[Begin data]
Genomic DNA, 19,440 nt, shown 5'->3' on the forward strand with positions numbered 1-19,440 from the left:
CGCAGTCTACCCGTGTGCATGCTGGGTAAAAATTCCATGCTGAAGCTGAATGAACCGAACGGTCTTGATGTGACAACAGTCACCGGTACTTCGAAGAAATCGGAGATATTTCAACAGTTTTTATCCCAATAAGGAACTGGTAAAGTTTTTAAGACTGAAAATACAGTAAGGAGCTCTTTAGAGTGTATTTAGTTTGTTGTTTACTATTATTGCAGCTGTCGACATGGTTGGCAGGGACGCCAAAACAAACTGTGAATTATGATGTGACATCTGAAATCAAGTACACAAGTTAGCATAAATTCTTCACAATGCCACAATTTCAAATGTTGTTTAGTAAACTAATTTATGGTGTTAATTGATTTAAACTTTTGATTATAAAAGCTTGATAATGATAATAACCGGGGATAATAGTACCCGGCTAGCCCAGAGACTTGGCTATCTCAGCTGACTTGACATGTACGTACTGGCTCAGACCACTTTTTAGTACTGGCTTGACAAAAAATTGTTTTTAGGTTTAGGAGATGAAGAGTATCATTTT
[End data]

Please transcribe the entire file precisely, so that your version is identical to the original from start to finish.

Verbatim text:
Genomic DNA, 19,440 nt, shown 5'->3' on the forward strand with positions numbered 1-19,440 from the left:
CGCAGTCTACCCGTGTGCATGCTGGGTAAAAATTCCATGCTGAAGCTGAATGAACCGAACGGTCTTGATGTGACAACAGTCACCGGTACTTCGAAGAAATCGGAGATATTTCAACAGTTTTTATCCCAATAAGGAACTGGTAAAGTTTTTAAGACTGAAAATACAGTAAGGAGCTCTTTAGAGTGTATTTAGTTTGTTGTTTACTATTATTGCAGCTGTCGACATGGTTGGCAGGGACGCCAAAACAAACTGTGAATTATGATGTGACATCTGAAATCAAGTACACAAGTTAGCATAAATTCTTCACAATGCCACAATTTCAAATGTTGTTTAGTAAACTAATTTATGGTGTTAATTGATTTAAACTTTTGATTATAAAAGCTTGATAATGATAATAACCGGGGATAATAGTACCCGGCTAGCCCAGAGACTTGGCTATCTCAGCTGACTTGACATGTACGTACTGGCTCAGACCACTTTTTAGTACTGGCTTGACAAAAAATTGTTTTTAGGTTTAGGAGATGAAGAGTATCATTTT